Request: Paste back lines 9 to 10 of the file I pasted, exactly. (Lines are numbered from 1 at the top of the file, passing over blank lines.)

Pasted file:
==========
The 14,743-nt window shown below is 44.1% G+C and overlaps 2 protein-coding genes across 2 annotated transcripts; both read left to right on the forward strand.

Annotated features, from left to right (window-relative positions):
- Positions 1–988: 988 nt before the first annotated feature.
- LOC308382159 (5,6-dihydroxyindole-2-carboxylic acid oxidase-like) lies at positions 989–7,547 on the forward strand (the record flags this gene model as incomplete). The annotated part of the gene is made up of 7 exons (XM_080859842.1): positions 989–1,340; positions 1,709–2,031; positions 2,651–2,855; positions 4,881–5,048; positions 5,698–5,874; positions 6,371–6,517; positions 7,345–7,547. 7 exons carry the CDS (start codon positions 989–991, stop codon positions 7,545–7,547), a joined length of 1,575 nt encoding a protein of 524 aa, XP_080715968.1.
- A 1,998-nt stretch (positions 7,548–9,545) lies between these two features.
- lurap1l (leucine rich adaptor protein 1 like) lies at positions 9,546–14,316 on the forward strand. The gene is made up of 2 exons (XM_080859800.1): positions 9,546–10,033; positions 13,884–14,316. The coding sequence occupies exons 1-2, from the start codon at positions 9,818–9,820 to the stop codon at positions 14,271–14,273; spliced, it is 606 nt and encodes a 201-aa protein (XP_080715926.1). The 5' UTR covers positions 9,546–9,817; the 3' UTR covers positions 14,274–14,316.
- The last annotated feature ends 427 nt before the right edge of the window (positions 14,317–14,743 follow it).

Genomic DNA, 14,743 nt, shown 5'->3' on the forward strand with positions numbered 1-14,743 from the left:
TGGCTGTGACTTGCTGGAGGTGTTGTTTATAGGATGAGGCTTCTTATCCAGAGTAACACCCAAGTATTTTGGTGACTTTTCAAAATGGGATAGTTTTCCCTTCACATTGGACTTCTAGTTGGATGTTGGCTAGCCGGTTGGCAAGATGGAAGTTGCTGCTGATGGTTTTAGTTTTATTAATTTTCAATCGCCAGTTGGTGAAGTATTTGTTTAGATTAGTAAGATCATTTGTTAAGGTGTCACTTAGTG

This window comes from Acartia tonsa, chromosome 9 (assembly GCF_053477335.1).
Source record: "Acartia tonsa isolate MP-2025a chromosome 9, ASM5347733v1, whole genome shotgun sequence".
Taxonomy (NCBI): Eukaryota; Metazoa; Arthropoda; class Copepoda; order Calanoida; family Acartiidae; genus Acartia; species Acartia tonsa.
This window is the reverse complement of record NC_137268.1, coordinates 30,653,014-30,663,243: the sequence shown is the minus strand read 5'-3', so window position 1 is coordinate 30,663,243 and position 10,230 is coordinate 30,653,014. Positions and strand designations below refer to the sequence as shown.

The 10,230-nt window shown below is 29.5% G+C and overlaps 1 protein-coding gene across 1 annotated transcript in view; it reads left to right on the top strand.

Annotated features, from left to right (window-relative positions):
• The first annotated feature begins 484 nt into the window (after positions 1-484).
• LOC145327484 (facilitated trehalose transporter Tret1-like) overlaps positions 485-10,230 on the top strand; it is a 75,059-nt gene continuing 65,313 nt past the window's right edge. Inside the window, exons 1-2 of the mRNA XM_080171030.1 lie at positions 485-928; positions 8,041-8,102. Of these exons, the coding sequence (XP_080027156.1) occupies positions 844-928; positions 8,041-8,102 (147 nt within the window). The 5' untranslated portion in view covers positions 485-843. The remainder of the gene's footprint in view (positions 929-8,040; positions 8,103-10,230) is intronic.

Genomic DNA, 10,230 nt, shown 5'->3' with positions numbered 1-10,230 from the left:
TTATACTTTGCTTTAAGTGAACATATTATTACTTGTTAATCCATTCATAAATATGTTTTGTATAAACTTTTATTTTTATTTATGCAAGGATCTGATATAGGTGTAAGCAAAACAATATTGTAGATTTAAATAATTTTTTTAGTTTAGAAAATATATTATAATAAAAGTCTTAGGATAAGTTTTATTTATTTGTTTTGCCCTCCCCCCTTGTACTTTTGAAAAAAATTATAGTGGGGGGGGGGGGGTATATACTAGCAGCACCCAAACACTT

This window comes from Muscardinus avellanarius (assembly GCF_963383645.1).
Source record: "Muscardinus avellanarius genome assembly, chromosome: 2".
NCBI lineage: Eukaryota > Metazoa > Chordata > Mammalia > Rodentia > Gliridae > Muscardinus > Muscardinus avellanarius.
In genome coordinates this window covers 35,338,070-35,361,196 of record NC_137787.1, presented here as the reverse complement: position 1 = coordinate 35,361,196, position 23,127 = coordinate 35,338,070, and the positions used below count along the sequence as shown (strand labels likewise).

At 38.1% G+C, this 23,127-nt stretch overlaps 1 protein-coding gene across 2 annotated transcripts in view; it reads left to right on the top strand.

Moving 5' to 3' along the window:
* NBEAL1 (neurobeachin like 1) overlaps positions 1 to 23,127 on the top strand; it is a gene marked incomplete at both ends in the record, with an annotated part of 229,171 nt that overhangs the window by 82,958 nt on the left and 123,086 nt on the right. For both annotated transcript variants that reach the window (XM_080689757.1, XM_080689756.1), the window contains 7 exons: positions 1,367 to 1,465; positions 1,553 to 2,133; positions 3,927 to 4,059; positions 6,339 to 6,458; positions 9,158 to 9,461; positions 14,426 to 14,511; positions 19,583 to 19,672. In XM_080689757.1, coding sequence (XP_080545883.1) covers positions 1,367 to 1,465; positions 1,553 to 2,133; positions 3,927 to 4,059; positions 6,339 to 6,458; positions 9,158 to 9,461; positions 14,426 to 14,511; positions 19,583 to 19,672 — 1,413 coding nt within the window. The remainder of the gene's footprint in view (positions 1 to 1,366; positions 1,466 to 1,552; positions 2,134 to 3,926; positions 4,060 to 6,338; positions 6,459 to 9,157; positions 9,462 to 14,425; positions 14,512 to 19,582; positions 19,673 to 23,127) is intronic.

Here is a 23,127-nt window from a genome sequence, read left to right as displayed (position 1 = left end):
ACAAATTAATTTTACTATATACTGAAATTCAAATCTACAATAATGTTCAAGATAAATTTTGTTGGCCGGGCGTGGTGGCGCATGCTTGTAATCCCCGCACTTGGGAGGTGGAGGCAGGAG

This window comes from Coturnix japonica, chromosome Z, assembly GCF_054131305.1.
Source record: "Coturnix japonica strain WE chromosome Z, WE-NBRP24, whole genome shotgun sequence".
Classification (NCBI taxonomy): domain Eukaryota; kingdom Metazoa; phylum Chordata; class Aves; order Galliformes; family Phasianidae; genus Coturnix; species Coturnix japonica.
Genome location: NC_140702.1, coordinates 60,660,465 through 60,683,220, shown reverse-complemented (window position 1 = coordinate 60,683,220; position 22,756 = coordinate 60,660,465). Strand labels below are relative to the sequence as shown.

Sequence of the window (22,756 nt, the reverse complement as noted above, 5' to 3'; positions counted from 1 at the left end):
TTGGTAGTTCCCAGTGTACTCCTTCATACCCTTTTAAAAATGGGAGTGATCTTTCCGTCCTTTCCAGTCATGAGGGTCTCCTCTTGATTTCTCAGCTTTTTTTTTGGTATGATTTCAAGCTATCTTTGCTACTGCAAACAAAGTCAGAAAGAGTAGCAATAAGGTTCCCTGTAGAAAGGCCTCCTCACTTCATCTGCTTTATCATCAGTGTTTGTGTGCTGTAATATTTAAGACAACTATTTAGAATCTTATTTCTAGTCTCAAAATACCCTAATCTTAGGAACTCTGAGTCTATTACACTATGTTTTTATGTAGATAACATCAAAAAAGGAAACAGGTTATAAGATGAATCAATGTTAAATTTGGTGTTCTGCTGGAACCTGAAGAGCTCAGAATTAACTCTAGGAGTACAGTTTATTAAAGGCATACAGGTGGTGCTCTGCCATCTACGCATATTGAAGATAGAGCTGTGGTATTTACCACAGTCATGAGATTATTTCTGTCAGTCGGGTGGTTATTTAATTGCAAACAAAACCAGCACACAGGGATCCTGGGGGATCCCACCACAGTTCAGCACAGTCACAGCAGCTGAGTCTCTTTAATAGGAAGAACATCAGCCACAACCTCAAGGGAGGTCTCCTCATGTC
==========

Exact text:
TGGCTGTGACTTGCTGGAGGTGTTGTTTATAGGATGAGGCTTCTTATCCAGAGTAACACCCAAGTATTTTGGTGACTTTTCAAAATGGGATAGTTTTCCCTTCACATTGGACTTCTAGTTGGATGTTGGCTAGCCGGTTGGCAAGATGGAAGTTGCTGCTGATGGTTTTAGTTTTATTAATTTTCAATCGCCAGTTGGTGAAGTATTTGTTTAGATTAGTAAGATCATTTGTTAAGGTGTCACTTAGTG

This window comes from Acartia tonsa, chromosome 9 (assembly GCF_053477335.1).